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Communication

Dirofilaria immitis Could Be a Risk Factor for the Development of Allergic Diseases in Humans

1
Research Institute of Biomedical and Health Sciences (IUIBS), University of Las Palmas de Gran Canaria, 35016 Las Palmas de Gran Canaria, Spain
2
Animal and Human Dirofilariosis Group, Laboratory of Parasitology, Faculty of Pharmacy, University of Salamanca, 37007 Salamanca, Spain
*
Author to whom correspondence should be addressed.
Animals 2020, 10(10), 1847; https://doi.org/10.3390/ani10101847
Received: 13 July 2020 / Revised: 5 October 2020 / Accepted: 7 October 2020 / Published: 11 October 2020
(This article belongs to the Section Human-Animal Interactions, Animal Behaviour and Emotion)
Heartworm is a parasitic infection transmitted by mosquitoes to animals and humans. The risk of human infections is high in those areas with high canine prevalence, such as the Canary Islands. In these islands, there is also a high number of allergic inhabitants. Since some studies have shown a relationship between parasite infections and development of allergies, the aim of this study was to evaluate whether exposure to heartworm may contribute to the development of allergies. A survey carried out on dog owners in the Canary Islands showed that 51.3% of allergic owners had a heartworm-positive dog, and significant differences were found between allergic or not-allergic owners, according to whether the dog was negative or positive to heartworm. Furthermore, 66 serum samples from inhabitants of the Canary Islands were analyzed for the presence of unspecific allergy markers (Immunoglobulin E or IgE) and specific for heartworm (IgE against Dirofilaria immitis and Wolbachia) and the results show that people who were in contact with heartworm showed total IgE and specific IgE against heartworm more frequently. Contact with heartworm may be a risk factor for the development of allergic diseases, although further studies to elucidate the relationship between heartworm and allergies should be carried out.
The Canary Islands are hyperendemic for canine heartworm and the risk of zoonotic infection is high. Additionally, there is evidence of development of allergies due to nematode infections in animals and humans. Since the population of the Canary Islands presents high prevalence of allergic comorbidities, and previous studies have shown a possible relationship between allergies and seropositivity to heartworm, the aim was to evaluate whether exposure to heartworm may contribute to the development of allergies in the human population. First, an epidemiological study was conducted on 248 owners of dogs with/without heartworm infection in the Canary Islands. Secondly, a serological analysis of the presence of total IgE and specific IgE against heartworm was conducted in 66 samples of inhabitants of the Canary Islands. The survey showed that allergic owners had heartworm-positive dogs more frequently (p < 0.01). Of the analyzed human samples, 43.9% were seropositive to heartworm and Wolbachia. Total IgE concentrations were increased in 34.5% seropositive samples and 8.1% seronegative samples. Specific IgE against heartworm was only found in human seropositive samples (17.2%). Contact with heartworm may be a risk factor for the development of allergic diseases, although further studies to elucidate the relationship between heartworm and allergies should be carried out. View Full-Text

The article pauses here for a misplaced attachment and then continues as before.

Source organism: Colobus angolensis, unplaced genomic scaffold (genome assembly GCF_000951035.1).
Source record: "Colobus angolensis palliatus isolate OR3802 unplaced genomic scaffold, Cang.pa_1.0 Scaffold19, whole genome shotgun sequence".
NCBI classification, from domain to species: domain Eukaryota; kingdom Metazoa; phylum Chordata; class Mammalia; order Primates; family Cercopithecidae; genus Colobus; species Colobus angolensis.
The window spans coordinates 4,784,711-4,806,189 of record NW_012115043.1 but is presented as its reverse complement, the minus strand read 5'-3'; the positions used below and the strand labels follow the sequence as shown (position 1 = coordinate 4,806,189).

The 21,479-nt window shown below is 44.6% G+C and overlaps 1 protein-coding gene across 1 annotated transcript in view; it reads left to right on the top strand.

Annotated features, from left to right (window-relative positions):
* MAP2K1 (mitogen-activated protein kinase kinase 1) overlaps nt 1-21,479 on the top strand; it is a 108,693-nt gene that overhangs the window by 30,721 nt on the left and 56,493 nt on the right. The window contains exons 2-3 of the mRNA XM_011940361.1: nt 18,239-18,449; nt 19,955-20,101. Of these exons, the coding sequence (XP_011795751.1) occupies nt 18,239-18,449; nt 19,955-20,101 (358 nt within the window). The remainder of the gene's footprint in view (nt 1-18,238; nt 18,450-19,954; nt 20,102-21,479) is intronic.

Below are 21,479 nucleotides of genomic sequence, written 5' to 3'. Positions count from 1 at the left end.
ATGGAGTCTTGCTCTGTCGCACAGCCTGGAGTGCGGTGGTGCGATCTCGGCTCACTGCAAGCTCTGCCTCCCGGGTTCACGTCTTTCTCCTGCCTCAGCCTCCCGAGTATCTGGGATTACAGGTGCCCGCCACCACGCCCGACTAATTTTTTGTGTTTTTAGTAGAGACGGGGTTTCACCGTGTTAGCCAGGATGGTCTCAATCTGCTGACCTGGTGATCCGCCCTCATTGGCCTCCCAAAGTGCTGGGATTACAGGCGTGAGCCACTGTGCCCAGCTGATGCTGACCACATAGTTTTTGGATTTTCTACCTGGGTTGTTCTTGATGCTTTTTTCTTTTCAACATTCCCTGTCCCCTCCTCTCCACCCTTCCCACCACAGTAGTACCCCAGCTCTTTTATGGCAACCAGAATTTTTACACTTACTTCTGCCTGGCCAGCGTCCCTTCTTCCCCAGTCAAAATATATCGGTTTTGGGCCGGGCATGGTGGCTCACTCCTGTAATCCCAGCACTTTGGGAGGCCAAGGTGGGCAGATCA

Keywords: Dirofilaria immitis; antibodies; Canary Islands; allergic comorbidities; human dirofilariosis; zoonosis Dirofilaria immitis; antibodies; Canary Islands; allergic comorbidities; human dirofilariosis; zoonosis
MDPI and ACS Style

Montoya-Alonso, J.A.; Morchón, R.; Matos, J.I.; Falcón-Cordón, Y.; Costa-Rodriguez, N.; Carretón, E. Dirofilaria immitis Could Be a Risk Factor for the Development of Allergic Diseases in Humans. Animals 2020, 10, 1847. https://doi.org/10.3390/ani10101847

AMA Style

Montoya-Alonso JA, Morchón R, Matos JI, Falcón-Cordón Y, Costa-Rodriguez N, Carretón E. Dirofilaria immitis Could Be a Risk Factor for the Development of Allergic Diseases in Humans. Animals. 2020; 10(10):1847. https://doi.org/10.3390/ani10101847

Chicago/Turabian Style

Montoya-Alonso, José A., Rodrigo Morchón, Jorge I. Matos, Yaiza Falcón-Cordón, Noelia Costa-Rodriguez, and Elena Carretón. 2020. "Dirofilaria immitis Could Be a Risk Factor for the Development of Allergic Diseases in Humans" Animals 10, no. 10: 1847. https://doi.org/10.3390/ani10101847

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